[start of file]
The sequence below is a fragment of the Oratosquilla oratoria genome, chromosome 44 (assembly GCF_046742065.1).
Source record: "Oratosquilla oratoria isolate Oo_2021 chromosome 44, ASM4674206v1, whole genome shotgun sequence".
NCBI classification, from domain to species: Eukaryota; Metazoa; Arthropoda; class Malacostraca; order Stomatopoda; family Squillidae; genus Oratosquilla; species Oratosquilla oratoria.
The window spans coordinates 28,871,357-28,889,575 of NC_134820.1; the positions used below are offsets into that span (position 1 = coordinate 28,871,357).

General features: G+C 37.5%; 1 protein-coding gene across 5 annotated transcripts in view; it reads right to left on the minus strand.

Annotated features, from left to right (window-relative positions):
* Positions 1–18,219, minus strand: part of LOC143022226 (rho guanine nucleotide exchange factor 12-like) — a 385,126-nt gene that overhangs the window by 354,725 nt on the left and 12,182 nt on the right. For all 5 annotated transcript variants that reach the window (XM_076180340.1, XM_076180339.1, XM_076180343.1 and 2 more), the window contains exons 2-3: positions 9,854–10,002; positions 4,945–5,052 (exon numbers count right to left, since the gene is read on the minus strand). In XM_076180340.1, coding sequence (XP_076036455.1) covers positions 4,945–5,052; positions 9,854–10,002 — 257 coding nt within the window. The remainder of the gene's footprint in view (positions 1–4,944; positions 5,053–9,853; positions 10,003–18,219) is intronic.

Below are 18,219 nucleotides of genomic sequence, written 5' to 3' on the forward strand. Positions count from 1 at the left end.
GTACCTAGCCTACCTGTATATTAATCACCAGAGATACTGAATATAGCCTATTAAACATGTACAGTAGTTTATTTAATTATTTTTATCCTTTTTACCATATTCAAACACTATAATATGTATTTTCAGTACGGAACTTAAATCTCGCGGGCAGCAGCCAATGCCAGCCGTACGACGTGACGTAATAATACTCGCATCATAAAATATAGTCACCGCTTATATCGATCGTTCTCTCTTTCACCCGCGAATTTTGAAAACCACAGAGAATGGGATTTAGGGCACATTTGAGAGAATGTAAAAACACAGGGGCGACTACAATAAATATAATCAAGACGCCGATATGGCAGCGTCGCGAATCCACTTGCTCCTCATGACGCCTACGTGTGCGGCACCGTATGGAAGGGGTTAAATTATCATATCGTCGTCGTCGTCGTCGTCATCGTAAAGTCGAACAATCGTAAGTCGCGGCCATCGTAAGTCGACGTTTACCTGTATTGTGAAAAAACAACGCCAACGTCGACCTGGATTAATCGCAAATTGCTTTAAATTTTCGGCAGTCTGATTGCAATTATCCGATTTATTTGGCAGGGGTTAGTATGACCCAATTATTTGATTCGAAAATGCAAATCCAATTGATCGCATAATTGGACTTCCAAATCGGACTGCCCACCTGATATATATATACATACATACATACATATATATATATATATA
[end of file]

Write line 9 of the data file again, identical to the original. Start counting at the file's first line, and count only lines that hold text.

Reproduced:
GTACCTAGCCTACCTGTATATTAATCACCAGAGATACTGAATATAGCCTATTAAACATGTACAGTAGTTTATTTAATTATTTTTATCCTTTTTACCATATTCAAACACTATAATATGTATTTTCAGTACGGAACTTAAATCTCGCGGGCAGCAGCCAATGCCAGCCGTACGACGTGACGTAATAATACTCGCATCATAAAATATAGTCACCGCTTATATCGATCGTTCTCTCTTTCACCCGCGAATTTTGAAAACCACAGAGAATGGGATTTAGGGCACATTTGAGAGAATGTAAAAACACAGGGGCGACTACAATAAATATAATCAAGACGCCGATATGGCAGCGTCGCGAATCCACTTGCTCCTCATGACGCCTACGTGTGCGGCACCGTATGGAAGGGGTTAAATTATCATATCGTCGTCGTCGTCGTCGTCATCGTAAAGTCGAACAATCGTAAGTCGCGGCCATCGTAAGTCGACGTTTACCTGTATTGTGAAAAAACAACGCCAACGTCGACCTGGATTAATCGCAAATTGCTTTAAATTTTCGGCAGTCTGATTGCAATTATCCGATTTATTTGGCAGGGGTTAGTATGACCCAATTATTTGATTCGAAAATGCAAATCCAATTGATCGCATAATTGGACTTCCAAATCGGACTGCCCACCTGATATATATATACATACATACATACATATATATATATATATA